Isolation Units Within U.S. Prisons: CCR Panel Discussion in San Francisco

by | April 1, 2011

 The Center for Constitutional Rights will host a panel discussion next Tuesday in San Francisco on the subject of solitary confinement in U.S. prisons. It’s free and open to the public, and Solitary Watch is a co-sponsor. Panelists include Dr. Terry Kupers, a leading expert on the psychological effects of solitary, whose writing has appeared here on Solitary Watch; Keramet Reiter, whose work  on California’s supermax prisons is well worth reading; and activist Eddy Zheng, who served nearly twenty years for a crime committed when he was sixteen; as well as representatives of CAIR and the CCR.


Tuesday, April 5

6:30 – 8:00 p.m.

The Women’s Building, Audre Lorde Room

3543 18th Street #8

San Francisco, California


Alexis Agathocleous, Staff Attorney, Center for Constitutional Rights;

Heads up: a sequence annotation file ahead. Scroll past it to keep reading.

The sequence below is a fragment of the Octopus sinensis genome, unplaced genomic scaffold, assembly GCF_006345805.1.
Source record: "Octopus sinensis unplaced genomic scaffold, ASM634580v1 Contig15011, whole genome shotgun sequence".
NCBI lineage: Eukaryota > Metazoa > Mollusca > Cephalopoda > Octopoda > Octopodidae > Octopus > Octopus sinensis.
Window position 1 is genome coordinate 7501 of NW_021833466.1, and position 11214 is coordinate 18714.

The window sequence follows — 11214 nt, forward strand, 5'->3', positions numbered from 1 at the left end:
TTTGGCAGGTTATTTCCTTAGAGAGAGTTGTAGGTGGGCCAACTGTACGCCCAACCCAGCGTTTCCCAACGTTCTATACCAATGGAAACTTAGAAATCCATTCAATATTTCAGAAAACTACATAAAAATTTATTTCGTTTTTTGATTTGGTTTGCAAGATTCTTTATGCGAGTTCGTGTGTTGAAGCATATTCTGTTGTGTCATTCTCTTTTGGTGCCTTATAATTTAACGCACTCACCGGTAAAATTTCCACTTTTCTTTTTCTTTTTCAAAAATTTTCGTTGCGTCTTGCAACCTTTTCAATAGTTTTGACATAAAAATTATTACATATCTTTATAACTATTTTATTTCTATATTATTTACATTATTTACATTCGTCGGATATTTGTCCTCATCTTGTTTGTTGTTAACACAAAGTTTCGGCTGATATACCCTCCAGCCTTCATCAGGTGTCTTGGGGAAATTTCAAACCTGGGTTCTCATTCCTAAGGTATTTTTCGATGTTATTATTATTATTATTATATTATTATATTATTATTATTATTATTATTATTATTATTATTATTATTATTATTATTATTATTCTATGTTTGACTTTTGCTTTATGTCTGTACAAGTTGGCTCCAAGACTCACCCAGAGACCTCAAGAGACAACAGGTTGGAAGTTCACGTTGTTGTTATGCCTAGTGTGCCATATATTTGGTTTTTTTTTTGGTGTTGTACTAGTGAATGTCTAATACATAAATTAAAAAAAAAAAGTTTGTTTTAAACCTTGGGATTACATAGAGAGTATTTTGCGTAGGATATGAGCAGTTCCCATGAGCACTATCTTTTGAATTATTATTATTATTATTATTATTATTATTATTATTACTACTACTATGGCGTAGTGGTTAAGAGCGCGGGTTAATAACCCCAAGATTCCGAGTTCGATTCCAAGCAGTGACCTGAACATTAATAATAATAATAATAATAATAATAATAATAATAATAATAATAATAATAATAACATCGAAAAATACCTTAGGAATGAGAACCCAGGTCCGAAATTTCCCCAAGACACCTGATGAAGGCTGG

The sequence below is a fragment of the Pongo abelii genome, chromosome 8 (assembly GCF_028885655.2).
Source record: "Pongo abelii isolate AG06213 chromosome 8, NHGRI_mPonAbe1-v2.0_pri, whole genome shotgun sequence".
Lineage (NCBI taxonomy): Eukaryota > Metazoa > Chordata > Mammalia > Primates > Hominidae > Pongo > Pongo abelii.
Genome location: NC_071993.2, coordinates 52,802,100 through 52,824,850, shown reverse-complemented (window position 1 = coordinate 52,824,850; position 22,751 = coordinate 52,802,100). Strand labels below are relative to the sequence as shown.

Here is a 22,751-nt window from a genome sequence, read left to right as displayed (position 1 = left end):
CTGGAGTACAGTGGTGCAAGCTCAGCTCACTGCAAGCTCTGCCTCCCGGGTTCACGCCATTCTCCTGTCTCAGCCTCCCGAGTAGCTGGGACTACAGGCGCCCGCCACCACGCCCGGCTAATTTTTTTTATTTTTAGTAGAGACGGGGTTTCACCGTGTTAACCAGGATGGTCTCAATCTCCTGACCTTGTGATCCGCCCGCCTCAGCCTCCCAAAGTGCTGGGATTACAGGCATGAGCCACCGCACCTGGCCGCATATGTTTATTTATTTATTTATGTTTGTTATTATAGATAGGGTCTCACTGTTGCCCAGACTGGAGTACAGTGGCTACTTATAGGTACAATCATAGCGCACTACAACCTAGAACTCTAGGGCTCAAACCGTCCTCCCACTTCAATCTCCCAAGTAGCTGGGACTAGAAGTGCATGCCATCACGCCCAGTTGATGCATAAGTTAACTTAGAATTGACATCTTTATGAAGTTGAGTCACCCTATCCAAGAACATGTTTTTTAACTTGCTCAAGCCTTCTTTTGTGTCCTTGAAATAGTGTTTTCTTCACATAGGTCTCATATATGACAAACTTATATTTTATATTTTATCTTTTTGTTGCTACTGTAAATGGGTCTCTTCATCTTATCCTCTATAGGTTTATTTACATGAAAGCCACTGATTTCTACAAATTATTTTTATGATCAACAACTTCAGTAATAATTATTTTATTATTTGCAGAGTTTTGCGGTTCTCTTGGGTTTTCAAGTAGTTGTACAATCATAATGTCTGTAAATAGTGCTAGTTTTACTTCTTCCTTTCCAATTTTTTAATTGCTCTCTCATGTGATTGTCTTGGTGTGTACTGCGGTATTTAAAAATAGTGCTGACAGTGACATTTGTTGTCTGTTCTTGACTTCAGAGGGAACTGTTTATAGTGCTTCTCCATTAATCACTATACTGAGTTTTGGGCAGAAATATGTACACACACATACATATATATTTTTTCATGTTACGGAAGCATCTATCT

Zahra Billoo, Executive Director, Council on American-Islamic Relations (CAIR)-San Francisco Bay Area;

Dr. Terry Kupers, M.D.;

Keramet Reiter, JD, PhD Candidate Berkeley Law; and

Eddy Zheng, Prisoner Rights Advocate.

Moderated by Sara Norman, Attorney, Prison Law Office.

High on the agenda, no doubt, buy 2mg xanax online will be the two federal prison units called “Communications Management Units” (CMUs), where inmates’ phone calls, visits, and all communications with the outside world are severely restricted. The CCR challenged the constitutionality of the CMUs in a lawsuit filed a year ago. The two “experimental” units, at Marion and Terre Haute, were secretly created by the federal Bureau of Prisons during the Bush Administration, and have remained intact under the Obama Administration. They are supposedly designed to hold high-risk inmates, including terrorists, whose crimes warrant heightened monitoring of their external and internal communications. But the reality, the CCR asserts, is that many prisoners end up in the CMUs “for their constitutionally protected religious beliefs, unpopular political views, or in retaliation for challenging poor treatment or other rights violations in the federal prison system.”

Just this week, a federal judge ruled that the CCR’s lawsuit could move forward, rejecting the government’s motion to dismiss. Earlier this month, an excellent piece on the CMUs appeared in The Nation under the title “Gitmo in the Heartland.”